Theorem 0.10.1 of [TDQ] states that there is a canonical bijection, called the twisted quantization map, between twisted Poisson deformations of $\mathcal{O}_X$ and twisted associative deformations of $\mathcal{O}_X$ (up to twisted gauge equivalence).

There are lecture notes on this work:

and a survey article:

The main paper [TDQ] relies on several auxiliary papers, including:

Central Extensions of Gerbes, Amnon Yekutieli, Advances in Mathematics 225, Issue 1 (2010), 445-486.

MC Elements in Pronilpotent DG Lie Algebras, Amnon Yekutieli, J. Pure Appl. Algebra 216 (2012), 2338–2360

Deformations of Affine Varieties and the Deligne Crossed Groupoid, Amnon Yekutieli, Journal of Algebra 382 (2013), 115–143.

Combinatorial Descent Data for Gerbes, Amnon Yekutieli, to appear in J. Noncommutative Geometry. Eprint arXiv:1109.1919 at http://arxiv.org.

There are several intriguing open questions in this subject. For instance Question 0.10.2 of [TDQ] regarding twisted deformation quantization of Calabi-Yau surfaces.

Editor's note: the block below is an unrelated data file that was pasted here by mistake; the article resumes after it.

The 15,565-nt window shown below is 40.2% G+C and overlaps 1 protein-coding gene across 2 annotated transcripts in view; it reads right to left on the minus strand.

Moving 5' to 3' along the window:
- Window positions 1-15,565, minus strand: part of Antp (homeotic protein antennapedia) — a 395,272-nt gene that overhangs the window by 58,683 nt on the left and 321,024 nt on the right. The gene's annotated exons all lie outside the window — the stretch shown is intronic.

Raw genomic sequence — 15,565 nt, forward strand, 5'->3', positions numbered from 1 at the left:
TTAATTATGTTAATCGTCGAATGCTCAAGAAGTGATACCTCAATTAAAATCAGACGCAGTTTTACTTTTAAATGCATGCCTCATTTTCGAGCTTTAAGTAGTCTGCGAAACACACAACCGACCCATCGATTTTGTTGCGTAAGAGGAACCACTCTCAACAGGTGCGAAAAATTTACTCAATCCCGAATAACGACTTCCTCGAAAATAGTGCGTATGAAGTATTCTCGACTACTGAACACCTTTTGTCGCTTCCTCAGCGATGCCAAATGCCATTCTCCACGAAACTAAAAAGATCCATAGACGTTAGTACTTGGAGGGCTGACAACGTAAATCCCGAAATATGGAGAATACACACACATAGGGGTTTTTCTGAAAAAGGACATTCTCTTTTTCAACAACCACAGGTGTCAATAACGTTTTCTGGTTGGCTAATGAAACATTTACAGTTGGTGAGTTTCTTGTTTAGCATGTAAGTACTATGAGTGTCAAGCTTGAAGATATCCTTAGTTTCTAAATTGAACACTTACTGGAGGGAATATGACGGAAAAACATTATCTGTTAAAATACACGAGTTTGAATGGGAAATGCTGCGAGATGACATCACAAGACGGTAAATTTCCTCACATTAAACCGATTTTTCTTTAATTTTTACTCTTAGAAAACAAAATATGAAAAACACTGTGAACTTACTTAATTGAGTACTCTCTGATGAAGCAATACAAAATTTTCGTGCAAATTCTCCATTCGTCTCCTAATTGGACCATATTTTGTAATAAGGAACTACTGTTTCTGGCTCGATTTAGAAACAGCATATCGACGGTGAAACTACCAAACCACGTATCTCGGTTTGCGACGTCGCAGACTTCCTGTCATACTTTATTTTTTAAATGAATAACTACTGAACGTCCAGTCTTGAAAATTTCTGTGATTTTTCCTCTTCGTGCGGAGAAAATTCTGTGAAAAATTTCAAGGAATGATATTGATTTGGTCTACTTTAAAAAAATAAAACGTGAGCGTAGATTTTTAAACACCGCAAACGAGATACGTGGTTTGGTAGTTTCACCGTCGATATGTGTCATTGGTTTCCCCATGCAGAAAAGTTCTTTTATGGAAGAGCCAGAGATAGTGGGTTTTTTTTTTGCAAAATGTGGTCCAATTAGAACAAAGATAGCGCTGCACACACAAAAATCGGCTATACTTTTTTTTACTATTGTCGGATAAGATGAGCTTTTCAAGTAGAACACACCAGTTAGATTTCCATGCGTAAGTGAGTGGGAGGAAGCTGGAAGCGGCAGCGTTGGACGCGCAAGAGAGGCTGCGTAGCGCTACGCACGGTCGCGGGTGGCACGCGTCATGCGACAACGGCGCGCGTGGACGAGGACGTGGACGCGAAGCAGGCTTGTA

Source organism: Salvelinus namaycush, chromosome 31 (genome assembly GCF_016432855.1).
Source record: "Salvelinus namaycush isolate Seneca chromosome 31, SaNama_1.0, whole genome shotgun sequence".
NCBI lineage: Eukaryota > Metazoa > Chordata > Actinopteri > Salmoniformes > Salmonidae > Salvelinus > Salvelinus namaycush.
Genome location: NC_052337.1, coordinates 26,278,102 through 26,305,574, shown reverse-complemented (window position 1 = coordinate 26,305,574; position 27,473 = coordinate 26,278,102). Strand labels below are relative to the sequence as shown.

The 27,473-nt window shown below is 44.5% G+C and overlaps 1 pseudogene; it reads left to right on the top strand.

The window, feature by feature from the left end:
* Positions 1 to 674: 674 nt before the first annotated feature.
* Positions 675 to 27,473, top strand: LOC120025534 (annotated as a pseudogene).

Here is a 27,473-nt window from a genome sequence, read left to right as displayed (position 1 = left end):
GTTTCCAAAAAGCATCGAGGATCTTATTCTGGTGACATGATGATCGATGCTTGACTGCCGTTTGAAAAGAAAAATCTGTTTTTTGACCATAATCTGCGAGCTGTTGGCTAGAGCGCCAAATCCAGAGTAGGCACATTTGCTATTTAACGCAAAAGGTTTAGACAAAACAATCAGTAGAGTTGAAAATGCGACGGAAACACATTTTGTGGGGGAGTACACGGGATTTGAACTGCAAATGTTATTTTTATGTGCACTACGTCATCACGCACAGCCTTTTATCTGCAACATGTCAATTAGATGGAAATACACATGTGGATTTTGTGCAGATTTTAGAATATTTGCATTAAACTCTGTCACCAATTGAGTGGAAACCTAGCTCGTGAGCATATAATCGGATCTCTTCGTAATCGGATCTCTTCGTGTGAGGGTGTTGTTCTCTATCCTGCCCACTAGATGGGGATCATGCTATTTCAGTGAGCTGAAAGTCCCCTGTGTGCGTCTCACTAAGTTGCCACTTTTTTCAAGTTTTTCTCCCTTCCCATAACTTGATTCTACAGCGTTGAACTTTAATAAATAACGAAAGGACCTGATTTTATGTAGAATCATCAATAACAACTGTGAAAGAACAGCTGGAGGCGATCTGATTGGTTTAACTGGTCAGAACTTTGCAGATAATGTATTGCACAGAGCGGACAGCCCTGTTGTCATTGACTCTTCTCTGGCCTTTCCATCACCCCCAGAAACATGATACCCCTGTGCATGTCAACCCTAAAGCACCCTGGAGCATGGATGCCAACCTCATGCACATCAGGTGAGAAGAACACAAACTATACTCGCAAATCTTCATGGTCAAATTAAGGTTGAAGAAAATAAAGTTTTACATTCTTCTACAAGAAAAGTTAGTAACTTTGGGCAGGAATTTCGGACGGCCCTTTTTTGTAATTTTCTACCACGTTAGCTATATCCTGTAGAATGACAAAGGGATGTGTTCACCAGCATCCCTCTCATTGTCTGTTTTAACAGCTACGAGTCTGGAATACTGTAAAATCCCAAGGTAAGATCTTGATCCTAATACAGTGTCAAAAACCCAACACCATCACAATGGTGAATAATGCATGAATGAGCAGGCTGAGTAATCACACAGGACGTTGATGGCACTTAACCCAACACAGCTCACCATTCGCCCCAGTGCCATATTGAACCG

1) The compatibility of the Kontsevich formality morphism with the associative DG algebra structures on polyvector fields and polydifferential operators is made precise and proved in the paper

Hochschild cohomology and Atiyah classes, Damien Calaque and Michel Van den Bergh, Advances in Mathematics 224 (2010) 1839–1889.

As I recall, they prove that the universal formality morphism is (in additions to being L_infty) an A_2 morphism (namely A_infty truncated at level 2). This is enough to deduce the formula for twisting the HKR morphism (by the square root of the Todd class) in order to respect the multiplications.